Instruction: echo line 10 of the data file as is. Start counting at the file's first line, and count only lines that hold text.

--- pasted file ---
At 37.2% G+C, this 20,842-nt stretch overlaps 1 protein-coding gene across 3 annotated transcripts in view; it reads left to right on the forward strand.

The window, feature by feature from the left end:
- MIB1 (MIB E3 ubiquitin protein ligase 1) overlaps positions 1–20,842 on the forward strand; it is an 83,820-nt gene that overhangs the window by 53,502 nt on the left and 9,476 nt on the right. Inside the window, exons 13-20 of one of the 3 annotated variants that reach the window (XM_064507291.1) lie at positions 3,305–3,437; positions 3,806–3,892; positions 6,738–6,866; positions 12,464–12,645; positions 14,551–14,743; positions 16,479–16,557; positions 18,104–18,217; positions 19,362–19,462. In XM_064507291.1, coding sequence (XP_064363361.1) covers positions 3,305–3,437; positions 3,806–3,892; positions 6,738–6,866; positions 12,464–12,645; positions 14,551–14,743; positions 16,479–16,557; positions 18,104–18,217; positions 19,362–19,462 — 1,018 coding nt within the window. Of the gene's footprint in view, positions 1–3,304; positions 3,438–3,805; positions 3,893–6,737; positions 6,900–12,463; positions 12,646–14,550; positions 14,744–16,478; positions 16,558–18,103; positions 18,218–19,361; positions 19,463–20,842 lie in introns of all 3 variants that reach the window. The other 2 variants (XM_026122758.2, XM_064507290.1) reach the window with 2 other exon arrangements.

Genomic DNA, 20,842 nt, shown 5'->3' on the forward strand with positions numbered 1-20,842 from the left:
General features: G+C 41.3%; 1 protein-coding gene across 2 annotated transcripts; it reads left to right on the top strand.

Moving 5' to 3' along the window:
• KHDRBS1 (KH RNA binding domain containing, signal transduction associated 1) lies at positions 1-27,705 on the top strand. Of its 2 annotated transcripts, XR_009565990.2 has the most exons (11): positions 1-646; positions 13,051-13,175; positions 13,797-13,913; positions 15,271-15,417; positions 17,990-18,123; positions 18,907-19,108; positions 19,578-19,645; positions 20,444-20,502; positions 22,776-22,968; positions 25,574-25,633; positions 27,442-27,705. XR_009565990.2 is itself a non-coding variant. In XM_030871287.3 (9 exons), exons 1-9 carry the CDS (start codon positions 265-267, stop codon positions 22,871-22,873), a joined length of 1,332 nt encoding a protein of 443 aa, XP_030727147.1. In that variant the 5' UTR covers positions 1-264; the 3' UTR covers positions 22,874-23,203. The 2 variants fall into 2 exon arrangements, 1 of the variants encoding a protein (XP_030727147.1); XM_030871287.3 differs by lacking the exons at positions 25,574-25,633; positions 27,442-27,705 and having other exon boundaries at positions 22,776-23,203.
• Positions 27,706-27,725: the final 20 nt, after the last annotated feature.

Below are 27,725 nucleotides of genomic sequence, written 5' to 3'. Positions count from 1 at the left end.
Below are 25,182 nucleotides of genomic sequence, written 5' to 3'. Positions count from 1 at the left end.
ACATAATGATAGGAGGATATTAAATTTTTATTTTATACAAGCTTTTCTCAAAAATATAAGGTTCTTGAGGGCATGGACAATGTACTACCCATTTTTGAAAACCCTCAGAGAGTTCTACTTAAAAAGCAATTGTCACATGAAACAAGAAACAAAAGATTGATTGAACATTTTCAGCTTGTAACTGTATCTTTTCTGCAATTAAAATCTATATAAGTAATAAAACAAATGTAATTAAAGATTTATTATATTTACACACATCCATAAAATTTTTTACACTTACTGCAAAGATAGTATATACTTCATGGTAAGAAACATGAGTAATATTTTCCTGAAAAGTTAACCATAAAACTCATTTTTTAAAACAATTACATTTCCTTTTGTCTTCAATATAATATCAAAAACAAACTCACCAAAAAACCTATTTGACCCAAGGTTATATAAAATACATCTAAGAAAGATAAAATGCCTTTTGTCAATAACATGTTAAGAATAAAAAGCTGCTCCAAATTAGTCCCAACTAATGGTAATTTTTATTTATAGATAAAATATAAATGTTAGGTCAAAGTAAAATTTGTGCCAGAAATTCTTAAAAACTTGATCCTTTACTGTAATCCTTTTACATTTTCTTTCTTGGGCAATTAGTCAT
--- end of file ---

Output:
Below are 25,182 nucleotides of genomic sequence, written 5' to 3'. Positions count from 1 at the left end.